Whether you write professionally, for personal enjoyment, or journal, Corrine Kenner points out that “any blank page can be intimidating.” In her book, Tarot for Writers, Corrine devotes an entire chapter to breaking writer’s block. Her ideas are, of course, excellent for doing just that. But I also think they can be great journal prompts or tarot meet up exercises. Here’s a few for you to try:

1. Complete Description

Describe a single card in as much detail as you can muster. Start at the top and work your way down. Then describe the background and work your way toward the foreground. Notice the predominant colors as well as the mood and emotion in the card. Describe the scenery, characters, and action—and don’t be surprised to find an entire story unfolding as you work.

2. Zoom Lens

Find one small detail in a card. Describe it completely, and then zoom out to incorporate that description into the larger picture.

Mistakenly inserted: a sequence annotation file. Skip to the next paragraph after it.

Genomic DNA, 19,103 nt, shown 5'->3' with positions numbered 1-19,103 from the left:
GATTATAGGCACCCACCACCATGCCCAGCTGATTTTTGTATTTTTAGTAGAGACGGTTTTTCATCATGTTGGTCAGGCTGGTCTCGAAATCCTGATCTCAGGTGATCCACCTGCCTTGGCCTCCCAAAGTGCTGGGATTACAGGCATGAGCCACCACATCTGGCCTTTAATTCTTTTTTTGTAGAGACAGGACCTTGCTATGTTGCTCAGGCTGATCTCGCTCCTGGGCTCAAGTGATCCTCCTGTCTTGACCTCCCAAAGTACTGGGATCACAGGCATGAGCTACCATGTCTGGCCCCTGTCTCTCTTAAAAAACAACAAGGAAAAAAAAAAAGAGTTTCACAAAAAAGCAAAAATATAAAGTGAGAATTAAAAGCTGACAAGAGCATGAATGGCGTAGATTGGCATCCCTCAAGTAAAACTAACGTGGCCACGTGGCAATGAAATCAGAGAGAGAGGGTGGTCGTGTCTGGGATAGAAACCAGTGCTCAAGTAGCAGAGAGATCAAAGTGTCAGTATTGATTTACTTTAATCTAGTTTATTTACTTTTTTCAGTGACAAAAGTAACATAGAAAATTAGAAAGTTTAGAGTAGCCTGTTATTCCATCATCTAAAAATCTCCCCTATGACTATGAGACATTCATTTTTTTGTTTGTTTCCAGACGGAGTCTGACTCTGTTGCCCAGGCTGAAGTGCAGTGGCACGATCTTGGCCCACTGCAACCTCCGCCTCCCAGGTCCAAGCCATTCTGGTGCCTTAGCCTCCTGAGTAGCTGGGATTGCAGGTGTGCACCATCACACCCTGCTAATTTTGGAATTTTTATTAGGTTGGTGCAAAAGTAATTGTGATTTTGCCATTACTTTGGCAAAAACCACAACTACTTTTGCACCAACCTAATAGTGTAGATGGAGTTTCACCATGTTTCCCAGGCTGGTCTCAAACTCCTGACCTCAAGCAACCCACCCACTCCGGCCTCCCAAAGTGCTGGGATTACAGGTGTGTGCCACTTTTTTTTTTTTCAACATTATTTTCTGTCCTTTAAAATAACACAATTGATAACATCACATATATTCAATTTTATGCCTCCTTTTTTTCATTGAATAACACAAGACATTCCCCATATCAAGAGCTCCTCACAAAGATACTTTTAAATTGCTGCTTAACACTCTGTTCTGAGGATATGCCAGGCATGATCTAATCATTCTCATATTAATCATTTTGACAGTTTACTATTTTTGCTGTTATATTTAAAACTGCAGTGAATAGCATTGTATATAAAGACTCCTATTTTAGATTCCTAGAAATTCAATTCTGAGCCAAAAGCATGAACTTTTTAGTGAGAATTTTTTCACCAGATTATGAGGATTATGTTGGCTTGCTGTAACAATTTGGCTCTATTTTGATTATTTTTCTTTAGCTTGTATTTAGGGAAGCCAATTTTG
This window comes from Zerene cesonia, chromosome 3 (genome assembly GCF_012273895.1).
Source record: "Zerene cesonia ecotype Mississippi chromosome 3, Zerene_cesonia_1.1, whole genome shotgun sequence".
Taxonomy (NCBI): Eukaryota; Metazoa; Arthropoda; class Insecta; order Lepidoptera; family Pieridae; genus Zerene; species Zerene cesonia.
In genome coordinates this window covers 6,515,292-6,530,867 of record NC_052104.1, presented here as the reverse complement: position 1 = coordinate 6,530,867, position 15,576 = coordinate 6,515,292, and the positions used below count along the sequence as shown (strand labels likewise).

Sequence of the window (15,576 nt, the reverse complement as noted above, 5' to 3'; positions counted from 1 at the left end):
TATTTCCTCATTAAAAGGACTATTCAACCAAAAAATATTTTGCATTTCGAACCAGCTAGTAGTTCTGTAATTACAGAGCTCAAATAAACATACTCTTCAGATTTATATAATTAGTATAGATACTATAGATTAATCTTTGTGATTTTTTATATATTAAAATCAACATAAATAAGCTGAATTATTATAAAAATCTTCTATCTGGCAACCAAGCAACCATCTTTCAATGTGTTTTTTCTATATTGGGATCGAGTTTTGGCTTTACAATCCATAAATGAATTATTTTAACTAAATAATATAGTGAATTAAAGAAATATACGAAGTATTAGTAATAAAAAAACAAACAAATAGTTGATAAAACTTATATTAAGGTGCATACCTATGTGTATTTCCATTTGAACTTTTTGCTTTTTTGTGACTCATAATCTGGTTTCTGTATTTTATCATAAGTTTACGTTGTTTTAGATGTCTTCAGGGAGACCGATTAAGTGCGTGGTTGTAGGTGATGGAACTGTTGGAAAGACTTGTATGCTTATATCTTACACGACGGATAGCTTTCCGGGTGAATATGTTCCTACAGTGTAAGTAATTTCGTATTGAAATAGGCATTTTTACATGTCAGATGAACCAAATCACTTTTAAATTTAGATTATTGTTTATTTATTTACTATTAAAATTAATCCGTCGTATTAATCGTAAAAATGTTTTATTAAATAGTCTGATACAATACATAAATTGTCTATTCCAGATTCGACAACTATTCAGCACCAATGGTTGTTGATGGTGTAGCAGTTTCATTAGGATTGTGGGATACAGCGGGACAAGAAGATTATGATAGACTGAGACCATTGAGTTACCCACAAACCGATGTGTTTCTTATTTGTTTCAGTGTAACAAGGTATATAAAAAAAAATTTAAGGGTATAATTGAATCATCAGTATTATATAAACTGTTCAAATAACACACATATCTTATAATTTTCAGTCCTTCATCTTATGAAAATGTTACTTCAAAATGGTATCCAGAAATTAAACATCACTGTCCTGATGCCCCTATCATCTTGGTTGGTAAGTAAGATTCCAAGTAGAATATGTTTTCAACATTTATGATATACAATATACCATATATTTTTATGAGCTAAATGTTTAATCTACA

3. What Happens Next

Draw a card and write about what you imagine might happen next.

4. Alternate Point of View

Choose a card and write a story or poem from the point of view of any person in the card—or for that matter, any animal or even any thing in the illustration. Then write the same story or poem from the point of view of any other figure in the card.

5. Changing Rooms

Pull a character from one card and plop him into another card—possibly displacing the original inhabitant in the process. Or take the character from any card and put him in a completely new location: try a high school dance, a car dealership, or a grocery store. Send him into a pharmacy, a fitness club, a hotel bar, or a taxi. Experiment with your own favorite places.

Written by Barbara Moore
The tarot has been a part of Barbara Moore’s personal and professional lives for over a decade. In college, the tarot intrigued her with its marvelous blending of mythology, psychology, art, and history. Later, she served as the tarot specialist for Llewellyn Publications. Over the years, she has ...